A tropical depression is an organized system of clouds and thunderstorms with winds of 38 mph or less.
A tropical storm is an organized system of strong thunderstorms with winds of 39 to 73 mph.
Storms will increase and decrease in power as they move over land and water, with a tropical depression growing into a hurricane and vice versa; for that reason, constant monitoring of these weather systems is recommended. Again, the National Weather Service closely monitors the development and movement of these tropical systems and issues appropriate advisories and warnings.
However, even with the best weather reports, boaters should be taking other precautions to insure that they are not caught in open waters in a thunderstorm. Because weather changes generally come from the west, an angler should often scan the westward sky. Other characteristics of a sudden weather change include rapidly rising cloud formations, a sudden drop in temperature, a noticeable change in wind direction or speed and a falling barometer.
The greatest risk posed to the angler from a typical thunderstorm is lightning. When lightning strikes, it will most often hit the highest object in the immediate area, and on a body of water that highest object is commonly an angler on a boat. Thus, an angler should immediately head to shore when a storm approaches. But when caught in a lightning storm an angler should:
Discontinue fishing. The first lightning strike can be a mile or more ahead of an approaching thunderstorm, and a fishing rod makes an excellent target.
Stay in the center of the cabin. If no enclosure is available, stay low in the boat.
Keep arms and legs in the boat. Do not dangle them in the water.
Disconnect and do not use major electronic equipment, including the radio, throughout the duration of the storm.
Lower, remove or tie down the radio antenna and other protruding devices.
While there is no such thing as a lightning-proof boat, there are some protection devices available. The major components of a lightning protection system for a boat are an air terminal, main conductor and a ground plate. Ideally, an effective ground plate should be installed on the outside of all boats when the hulls are constructed.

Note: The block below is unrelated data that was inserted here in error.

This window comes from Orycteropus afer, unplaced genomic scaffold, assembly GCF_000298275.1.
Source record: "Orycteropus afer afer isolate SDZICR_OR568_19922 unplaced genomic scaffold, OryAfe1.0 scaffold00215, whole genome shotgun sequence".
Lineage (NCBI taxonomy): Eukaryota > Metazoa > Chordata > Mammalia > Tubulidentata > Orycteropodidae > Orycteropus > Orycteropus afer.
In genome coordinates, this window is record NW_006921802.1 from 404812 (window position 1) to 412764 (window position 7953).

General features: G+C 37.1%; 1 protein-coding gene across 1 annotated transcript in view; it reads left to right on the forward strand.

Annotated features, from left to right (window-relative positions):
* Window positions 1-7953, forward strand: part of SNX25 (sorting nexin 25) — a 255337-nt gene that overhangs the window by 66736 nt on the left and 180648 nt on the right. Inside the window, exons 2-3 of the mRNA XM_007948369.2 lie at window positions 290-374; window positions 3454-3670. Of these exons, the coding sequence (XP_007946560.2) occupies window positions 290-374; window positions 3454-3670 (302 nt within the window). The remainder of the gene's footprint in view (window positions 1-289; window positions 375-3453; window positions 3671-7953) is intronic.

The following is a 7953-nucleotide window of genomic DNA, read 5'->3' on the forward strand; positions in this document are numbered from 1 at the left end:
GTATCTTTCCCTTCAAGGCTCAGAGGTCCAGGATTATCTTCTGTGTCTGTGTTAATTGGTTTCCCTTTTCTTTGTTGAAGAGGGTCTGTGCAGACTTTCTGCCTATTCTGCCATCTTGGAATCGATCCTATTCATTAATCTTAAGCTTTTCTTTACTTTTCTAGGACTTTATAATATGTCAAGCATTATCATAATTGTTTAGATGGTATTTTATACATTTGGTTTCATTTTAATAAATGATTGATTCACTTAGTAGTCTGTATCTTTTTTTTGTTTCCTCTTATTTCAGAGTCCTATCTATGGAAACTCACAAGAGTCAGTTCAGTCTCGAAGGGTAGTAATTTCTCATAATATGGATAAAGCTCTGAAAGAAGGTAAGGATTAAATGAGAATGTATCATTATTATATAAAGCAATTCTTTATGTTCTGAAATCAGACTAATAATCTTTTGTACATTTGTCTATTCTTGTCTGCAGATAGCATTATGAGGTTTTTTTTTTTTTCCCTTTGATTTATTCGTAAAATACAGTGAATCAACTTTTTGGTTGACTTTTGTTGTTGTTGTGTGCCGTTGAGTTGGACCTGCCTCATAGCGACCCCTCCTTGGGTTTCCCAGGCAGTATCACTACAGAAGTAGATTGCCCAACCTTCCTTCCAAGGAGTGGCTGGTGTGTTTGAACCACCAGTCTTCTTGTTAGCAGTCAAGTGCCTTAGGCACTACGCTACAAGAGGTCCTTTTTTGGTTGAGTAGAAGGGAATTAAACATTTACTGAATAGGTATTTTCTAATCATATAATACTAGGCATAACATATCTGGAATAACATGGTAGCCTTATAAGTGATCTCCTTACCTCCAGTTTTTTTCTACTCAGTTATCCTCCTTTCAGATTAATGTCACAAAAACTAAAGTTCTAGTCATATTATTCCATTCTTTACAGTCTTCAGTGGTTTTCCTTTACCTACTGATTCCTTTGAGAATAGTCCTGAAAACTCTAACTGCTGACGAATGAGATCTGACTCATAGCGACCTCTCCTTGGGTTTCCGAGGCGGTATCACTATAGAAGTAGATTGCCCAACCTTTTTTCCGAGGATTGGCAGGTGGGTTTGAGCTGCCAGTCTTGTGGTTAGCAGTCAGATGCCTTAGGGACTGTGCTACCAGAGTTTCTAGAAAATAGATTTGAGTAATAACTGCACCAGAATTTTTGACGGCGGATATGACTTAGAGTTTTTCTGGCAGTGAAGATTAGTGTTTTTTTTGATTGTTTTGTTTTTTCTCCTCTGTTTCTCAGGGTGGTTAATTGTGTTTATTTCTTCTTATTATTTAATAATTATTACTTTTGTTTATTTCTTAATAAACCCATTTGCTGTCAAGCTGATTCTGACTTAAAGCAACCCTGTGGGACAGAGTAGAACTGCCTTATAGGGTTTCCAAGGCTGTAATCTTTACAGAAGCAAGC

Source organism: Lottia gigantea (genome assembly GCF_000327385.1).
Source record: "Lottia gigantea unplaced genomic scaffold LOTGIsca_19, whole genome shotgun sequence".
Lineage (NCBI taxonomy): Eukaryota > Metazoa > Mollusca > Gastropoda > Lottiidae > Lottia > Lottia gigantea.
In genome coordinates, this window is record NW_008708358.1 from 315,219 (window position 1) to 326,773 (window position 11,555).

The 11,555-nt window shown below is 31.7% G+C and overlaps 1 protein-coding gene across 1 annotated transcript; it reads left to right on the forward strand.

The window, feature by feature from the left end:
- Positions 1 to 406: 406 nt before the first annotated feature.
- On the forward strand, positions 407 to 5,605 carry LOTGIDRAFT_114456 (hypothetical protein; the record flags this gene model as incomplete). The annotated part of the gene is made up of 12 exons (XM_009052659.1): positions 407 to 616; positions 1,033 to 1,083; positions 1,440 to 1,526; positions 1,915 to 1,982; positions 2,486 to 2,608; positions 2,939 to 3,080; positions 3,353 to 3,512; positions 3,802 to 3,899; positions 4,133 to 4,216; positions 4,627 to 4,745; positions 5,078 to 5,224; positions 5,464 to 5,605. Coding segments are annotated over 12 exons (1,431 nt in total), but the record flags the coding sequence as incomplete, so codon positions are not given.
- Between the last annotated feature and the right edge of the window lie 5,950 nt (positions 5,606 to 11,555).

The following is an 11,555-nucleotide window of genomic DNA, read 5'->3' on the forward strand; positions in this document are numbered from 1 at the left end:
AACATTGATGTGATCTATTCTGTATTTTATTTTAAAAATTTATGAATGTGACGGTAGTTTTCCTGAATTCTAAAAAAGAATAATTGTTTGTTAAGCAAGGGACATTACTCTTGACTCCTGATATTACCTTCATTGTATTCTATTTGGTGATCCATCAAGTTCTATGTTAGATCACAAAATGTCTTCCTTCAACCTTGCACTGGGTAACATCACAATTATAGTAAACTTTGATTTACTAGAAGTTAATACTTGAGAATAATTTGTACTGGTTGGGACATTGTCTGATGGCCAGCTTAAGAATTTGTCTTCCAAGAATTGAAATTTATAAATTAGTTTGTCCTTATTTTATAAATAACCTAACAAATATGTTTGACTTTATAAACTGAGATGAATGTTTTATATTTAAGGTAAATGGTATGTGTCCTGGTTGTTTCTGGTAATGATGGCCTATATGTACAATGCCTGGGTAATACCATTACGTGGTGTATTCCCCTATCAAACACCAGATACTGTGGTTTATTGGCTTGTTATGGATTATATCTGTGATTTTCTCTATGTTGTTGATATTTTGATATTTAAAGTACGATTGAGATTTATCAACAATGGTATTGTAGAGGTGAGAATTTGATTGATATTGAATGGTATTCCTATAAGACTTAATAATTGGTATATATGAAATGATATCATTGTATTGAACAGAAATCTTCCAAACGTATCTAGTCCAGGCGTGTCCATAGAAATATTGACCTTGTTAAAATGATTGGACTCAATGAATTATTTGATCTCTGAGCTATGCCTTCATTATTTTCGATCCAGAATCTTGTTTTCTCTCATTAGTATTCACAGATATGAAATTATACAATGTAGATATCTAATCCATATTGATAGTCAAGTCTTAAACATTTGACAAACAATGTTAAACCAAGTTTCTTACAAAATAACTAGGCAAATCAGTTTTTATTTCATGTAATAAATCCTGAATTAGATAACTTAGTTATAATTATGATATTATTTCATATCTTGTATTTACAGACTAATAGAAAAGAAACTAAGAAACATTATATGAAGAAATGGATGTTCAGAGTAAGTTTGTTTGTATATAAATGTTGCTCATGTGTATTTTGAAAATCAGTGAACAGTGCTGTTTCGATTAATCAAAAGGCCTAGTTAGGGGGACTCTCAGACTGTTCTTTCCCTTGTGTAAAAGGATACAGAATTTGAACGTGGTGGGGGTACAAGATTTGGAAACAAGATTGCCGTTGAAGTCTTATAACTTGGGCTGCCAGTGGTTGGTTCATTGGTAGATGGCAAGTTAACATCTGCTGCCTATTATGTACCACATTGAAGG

Here are the procedures an angler should consider when heading back to shore in a storm:
Close and secure all hatches, windows and ports. If there is a ventilation opening on the deck, it should also be closed to prevent water from getting in.
Reduce speed to a point where there is just enough power to maintain headway.
Put on personal flotation devices.
If the waves are so large they may endanger the boat, head the bow of the boat into the waves at a 40 to 45 degree angle.
Keep bilges free of water.
If the engine fails, trail a sea anchor on a line from the bow to keep the boat headed into the waves. Anchor the boat if necessary.
The main danger of fog is that it reduces visibility. Fog does not pose much of a danger for someone fishing from shore or wading, but it can be potentially dangerous for anglers on boats. There are some places where fog will appear on a regular schedule, such as San Francisco Bay or around Nantucket, Massachusetts, but in most areas fog is unpredictable and can occur at anytime. For that reason, anglers should monitor NOAA weather reports before boarding the boat. And remember that waiting for the fog to lift is a time-honored tradition for mariners.
If foggy conditions occur when already out to sea, the boater is advised to turn on all lights and monitor NOAA radio. They should immediately reduce their speed and begin signaling with the horn, giving one prolonged blast every two minutes if the boat is moving, and giving two prolonged blasts every two minutes if the boat is stopped (in extreme conditions, it is recommended to halt movement and anchor). They should also listen for other vessel’s fog signals. If there are other people aboard, they should be used as lookouts at both ends of the boat.